A contribution by
Bringing the Holy Land Home reveals the impact that art objects manufactured far away, particularly in the Byzantine and Islamic Mediterranean, had on the medieval visual culture of England and western Europe. The exhibition takes as its starting point the iconic Chertsey tiles, on loan from the British Museum, including the Richard the Lionheart and Saladin combat tiles. This exhibition reframes the combat tile mosaic in light of a recent digital reconstruction completed by an international team, headed by Guest Curator Amanda Luyster. This digital reconstruction, which includes both images and lost Latin text, demonstrates not only that the theme of the entire mosaic is the Crusades, but also that its composition draws from imported Islamic and Byzantine silks, often carried home by returning Crusaders. The Crusading rhetoric of the tiles, in which English victory is proclaimed over their foreign opponents, thereby relies on visual traditions developed and perfected by Muslim and Byzantine artists in the eastern Mediterranean.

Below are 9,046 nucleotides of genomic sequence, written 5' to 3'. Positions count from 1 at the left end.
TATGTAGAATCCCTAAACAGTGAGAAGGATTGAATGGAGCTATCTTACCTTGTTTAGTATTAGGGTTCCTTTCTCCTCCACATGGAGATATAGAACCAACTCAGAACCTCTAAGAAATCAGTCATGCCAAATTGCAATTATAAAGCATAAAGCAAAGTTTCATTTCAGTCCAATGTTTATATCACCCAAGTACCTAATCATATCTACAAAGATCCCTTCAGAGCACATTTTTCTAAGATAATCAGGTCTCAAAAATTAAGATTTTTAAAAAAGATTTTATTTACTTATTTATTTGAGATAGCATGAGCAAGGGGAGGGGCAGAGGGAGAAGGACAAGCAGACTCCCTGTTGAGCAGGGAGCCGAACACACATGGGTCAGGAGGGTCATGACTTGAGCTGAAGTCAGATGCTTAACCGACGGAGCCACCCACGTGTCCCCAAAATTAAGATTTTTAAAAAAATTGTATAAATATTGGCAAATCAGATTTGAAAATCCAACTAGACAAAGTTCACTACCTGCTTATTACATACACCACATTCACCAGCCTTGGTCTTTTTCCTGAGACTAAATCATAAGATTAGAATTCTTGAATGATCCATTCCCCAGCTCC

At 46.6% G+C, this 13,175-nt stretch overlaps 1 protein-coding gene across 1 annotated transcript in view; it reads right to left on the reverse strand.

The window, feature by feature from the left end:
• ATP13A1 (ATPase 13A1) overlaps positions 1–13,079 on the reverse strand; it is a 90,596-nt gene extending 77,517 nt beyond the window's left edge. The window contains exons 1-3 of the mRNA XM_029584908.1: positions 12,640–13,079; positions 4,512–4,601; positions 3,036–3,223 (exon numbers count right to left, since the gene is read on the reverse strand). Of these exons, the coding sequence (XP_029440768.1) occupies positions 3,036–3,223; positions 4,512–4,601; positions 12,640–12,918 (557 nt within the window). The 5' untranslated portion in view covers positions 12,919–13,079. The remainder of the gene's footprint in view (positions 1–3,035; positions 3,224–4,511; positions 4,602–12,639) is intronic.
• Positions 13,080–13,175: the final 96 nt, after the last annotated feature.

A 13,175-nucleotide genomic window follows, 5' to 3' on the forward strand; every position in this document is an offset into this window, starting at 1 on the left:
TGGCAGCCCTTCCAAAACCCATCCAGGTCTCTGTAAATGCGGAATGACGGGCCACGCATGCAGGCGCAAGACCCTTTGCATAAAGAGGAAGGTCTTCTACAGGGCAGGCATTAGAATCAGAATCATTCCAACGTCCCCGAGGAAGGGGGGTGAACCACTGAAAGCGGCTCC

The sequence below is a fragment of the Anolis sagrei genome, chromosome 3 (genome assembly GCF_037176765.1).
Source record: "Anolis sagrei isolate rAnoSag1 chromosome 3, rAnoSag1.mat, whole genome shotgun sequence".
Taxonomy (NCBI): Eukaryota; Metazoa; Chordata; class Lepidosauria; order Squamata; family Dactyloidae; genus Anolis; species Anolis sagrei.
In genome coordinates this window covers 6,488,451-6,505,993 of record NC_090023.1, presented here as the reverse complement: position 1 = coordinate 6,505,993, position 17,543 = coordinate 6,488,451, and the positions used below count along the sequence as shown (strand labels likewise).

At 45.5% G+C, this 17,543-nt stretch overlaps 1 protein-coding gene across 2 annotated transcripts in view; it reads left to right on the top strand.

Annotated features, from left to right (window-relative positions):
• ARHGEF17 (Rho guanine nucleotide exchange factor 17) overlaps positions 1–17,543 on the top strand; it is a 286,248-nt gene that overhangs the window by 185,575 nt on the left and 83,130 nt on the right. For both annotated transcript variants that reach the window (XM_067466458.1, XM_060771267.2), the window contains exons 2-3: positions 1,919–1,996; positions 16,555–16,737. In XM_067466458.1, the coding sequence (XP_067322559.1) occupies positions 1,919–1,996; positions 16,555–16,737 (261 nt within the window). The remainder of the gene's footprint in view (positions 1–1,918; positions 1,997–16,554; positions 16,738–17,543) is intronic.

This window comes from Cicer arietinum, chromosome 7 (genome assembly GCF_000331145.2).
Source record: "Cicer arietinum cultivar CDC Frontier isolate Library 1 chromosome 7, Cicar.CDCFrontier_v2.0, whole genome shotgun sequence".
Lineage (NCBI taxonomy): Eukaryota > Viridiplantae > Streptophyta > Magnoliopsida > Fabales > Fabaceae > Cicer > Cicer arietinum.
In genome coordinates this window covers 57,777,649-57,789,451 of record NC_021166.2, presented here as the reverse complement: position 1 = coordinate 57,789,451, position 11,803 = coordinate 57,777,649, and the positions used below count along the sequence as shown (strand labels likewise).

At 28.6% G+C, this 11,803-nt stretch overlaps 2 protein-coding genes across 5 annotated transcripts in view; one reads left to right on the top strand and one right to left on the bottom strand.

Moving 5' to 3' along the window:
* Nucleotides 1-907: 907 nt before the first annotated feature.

In the exhibition and in its accompanying publication, the Chertsey tiles are displayed in dialogue with materials from the Byzantine and Islamic worlds, including ceramics, metalwork, liturgical objects, weapons, and textiles, as well as western European objects that incorporated or were impacted by objects from the eastern Mediterranean. Scholars of western European, Byzantine, and Islamic art history join with experts on the history of medieval England and the Crusades.
Bringing the Holy Land Home
The Crusades, Chertsey Abbey, and the Reconstruction of a Medieval Masterpiece
Edited by Amanda Luyster
Scheduled for Autumn 2022